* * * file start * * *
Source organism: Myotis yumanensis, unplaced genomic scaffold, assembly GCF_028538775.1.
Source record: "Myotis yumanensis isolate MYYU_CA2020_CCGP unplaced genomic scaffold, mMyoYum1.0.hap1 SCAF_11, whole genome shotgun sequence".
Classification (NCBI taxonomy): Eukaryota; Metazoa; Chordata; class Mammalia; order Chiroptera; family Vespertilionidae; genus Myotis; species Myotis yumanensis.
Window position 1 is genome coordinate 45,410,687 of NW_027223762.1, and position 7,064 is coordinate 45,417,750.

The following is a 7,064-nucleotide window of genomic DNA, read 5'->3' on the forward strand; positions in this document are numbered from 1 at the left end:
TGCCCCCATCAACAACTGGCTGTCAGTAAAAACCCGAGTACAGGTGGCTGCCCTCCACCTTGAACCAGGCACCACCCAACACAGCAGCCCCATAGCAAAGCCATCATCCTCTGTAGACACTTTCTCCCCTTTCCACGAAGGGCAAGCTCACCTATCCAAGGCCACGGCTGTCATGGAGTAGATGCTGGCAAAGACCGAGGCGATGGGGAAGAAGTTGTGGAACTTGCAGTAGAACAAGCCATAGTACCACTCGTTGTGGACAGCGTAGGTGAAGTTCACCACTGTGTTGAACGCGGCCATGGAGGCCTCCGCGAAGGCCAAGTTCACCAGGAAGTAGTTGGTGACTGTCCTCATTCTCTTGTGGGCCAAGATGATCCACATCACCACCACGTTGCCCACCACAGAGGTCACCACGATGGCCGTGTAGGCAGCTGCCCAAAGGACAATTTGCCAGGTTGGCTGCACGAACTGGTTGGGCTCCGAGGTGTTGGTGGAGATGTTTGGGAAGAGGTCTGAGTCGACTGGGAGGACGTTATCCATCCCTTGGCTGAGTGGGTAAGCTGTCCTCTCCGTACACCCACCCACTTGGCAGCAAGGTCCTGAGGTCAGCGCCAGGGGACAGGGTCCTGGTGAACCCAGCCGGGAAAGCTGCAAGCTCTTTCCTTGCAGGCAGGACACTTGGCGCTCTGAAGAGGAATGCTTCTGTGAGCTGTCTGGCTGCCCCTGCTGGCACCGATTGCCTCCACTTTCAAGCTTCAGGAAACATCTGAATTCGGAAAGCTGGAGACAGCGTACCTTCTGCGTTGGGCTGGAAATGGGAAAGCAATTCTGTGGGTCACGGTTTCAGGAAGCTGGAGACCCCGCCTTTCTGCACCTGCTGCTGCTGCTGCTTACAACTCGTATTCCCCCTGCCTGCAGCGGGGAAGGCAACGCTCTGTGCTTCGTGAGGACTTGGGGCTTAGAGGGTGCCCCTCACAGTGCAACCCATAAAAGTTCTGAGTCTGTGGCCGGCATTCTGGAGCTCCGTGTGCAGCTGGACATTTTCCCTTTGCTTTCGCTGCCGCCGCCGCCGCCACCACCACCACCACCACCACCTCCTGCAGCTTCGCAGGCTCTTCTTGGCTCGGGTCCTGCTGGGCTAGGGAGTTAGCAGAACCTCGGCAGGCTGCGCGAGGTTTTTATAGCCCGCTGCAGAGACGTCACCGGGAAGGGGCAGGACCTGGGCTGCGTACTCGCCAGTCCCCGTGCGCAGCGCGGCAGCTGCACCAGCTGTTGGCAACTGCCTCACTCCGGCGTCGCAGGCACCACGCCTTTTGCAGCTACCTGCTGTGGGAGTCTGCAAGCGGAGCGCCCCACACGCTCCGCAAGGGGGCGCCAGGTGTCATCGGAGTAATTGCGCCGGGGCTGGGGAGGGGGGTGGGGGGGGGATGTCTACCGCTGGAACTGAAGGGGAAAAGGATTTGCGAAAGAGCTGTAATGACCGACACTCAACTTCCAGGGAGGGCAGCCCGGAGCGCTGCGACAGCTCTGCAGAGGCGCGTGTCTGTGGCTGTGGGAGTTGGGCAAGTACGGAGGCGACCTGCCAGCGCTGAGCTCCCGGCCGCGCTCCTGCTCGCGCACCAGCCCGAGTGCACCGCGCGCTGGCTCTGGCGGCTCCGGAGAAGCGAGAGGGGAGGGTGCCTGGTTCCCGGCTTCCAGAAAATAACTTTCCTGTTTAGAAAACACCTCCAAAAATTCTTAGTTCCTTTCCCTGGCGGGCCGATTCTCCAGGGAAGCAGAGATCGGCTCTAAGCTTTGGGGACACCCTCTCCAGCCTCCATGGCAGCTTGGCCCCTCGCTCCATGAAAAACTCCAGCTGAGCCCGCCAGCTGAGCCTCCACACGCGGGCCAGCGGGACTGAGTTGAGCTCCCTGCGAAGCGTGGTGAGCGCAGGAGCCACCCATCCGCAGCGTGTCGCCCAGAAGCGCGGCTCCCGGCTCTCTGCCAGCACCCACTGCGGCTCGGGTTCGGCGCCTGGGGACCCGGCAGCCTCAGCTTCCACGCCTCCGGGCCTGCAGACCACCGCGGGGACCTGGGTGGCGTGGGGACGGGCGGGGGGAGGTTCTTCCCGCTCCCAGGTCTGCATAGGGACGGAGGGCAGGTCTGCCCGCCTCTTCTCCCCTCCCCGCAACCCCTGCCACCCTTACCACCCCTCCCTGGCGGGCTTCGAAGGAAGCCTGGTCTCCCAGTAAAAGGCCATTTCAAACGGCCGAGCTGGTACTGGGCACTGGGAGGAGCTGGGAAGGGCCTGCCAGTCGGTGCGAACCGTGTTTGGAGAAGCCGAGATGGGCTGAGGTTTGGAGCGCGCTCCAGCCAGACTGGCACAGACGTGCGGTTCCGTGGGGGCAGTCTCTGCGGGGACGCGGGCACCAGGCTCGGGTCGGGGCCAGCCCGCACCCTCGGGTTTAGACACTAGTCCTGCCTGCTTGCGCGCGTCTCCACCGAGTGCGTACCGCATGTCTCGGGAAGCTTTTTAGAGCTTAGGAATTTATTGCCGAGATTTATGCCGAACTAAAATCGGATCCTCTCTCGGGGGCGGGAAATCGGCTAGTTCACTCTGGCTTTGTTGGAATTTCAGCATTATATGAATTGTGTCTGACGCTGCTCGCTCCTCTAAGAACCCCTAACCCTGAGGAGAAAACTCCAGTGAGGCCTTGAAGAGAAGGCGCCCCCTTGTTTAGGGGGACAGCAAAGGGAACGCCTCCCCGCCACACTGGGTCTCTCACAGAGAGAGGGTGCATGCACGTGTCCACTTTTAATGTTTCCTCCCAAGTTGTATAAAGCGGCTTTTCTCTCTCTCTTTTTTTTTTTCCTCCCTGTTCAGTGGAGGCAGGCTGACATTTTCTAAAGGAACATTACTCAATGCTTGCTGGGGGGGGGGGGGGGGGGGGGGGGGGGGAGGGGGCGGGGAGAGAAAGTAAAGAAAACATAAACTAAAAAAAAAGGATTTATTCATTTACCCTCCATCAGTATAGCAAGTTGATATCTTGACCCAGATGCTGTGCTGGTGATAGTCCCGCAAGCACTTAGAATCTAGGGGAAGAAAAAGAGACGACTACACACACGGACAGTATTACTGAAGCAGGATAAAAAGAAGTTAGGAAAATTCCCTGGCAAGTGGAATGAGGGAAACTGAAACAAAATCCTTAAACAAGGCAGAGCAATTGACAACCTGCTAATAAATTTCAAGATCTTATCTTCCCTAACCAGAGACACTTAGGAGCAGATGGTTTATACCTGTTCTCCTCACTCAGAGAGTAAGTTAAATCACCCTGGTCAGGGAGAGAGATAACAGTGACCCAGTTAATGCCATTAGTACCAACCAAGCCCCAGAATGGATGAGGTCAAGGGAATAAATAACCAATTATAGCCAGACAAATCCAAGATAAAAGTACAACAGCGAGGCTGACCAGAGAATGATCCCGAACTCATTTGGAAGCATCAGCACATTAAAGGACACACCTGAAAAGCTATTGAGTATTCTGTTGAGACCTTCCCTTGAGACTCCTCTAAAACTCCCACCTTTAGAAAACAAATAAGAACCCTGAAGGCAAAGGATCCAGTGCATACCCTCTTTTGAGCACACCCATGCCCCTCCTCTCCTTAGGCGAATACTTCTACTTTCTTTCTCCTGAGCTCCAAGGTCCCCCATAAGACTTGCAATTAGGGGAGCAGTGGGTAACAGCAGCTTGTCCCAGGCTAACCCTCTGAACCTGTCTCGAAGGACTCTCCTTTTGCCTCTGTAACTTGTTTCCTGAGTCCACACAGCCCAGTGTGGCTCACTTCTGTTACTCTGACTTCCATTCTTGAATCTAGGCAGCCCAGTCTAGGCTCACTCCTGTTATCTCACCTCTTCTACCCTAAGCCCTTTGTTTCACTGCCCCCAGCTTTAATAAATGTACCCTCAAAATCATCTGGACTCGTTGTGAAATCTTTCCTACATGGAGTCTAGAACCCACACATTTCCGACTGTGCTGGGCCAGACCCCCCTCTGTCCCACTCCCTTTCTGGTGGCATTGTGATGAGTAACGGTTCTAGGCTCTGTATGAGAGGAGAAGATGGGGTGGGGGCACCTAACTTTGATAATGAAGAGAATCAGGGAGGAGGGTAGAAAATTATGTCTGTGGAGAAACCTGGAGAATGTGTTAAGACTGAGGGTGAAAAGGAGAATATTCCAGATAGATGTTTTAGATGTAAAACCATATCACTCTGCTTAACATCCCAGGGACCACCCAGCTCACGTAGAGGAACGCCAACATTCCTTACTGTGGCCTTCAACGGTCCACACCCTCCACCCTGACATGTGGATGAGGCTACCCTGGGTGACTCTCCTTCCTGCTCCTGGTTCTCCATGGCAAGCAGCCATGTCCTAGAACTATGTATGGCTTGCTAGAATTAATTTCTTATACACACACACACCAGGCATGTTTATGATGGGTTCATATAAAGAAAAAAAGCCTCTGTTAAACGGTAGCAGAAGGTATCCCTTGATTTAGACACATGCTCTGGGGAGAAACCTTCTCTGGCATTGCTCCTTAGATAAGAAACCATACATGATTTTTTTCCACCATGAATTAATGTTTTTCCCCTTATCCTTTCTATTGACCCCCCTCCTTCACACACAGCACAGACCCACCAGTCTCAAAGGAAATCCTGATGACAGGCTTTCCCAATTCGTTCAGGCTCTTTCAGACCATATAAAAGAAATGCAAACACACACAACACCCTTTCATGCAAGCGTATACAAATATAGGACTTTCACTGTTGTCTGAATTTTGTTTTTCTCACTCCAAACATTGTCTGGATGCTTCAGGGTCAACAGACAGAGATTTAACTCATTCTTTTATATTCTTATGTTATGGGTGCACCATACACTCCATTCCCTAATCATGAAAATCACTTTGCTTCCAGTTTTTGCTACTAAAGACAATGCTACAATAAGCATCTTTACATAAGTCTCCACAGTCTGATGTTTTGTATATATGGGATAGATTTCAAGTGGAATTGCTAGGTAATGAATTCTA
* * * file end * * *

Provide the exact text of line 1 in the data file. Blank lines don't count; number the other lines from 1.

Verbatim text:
Source organism: Myotis yumanensis, unplaced genomic scaffold, assembly GCF_028538775.1.